The Unknown To The Informed: A Debate on Abstinence.
Estimated Time: Three class periods.
Class Period I: Introduce students to the concept of abstinence and assign students to read the Online NewsHour story "Debating Abstinence."
Class Period II: Designate two debate groups, assign each group to research and prepare a debate on the topic of "Does abstinence or easier access to contraceptives decrease teen pregnancy rates?"
III: Conduct the debate.
3. Designate two teams of three to six members per side. Give each student the "Guidelines for Debates" handout and go through the guidelines with the entire class. One team will represent the abstinence side and the other group will represent the contraceptive side for the debate. Explain to students that they will research and participate in a debate entitled "Which is a better way to decrease teen pregnancy: teaching abstinence or providing easier access to contraceptives?" Each group will be required to follow the procedures from the "Guidelines for Debates" handout.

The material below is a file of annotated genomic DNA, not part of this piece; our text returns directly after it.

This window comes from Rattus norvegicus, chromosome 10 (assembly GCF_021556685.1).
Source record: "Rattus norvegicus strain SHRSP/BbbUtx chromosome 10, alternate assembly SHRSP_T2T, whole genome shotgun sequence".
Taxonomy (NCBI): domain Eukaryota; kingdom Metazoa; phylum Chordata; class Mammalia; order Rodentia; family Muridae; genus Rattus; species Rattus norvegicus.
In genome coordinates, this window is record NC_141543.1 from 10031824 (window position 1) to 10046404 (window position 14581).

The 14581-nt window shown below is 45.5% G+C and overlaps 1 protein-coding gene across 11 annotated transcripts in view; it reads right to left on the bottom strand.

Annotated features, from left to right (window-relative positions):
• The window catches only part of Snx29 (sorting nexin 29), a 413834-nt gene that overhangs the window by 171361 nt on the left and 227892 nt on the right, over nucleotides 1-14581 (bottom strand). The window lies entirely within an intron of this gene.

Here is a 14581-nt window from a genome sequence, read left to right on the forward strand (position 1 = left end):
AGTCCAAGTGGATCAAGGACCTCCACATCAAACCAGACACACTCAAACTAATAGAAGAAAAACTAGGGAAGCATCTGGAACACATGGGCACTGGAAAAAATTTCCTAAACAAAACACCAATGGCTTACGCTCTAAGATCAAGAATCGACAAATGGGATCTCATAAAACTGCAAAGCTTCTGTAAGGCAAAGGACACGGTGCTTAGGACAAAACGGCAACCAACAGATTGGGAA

4. At the conclusion
of the debate, have students discuss the inferences that can be drawn
from both sides of the debate. Have students comment on the following
to National Standards:
Standard Two: Students will demonstrate the ability to access valid health information and health-promoting products and services.
Standard Four: Students will analyze the influence of culture, media, technology, and other factors on health.
Standard Six: Students will demonstrate the ability to use goal-setting and decision-making skills to enhance health.
Standard Seven: Students will demonstrate the ability to advocate for personal, family, and community health.
Author Kathleen (Kelli) Young, Ph.D. currently works as a Research Assistant for the Center for Health Promotion and Disease Prevention at the University of New Mexico. Dr. Young received her degree in July of 2002 where she also served as an instructor for various undergraduate courses for the Department of Health Education. Previously she served as a Department Chairperson in computer sciences and was a health educator for eleven years in the Northern California School System.
To find out more about opportunities to contribute to this site, contact Leah Clapman at email@example.com
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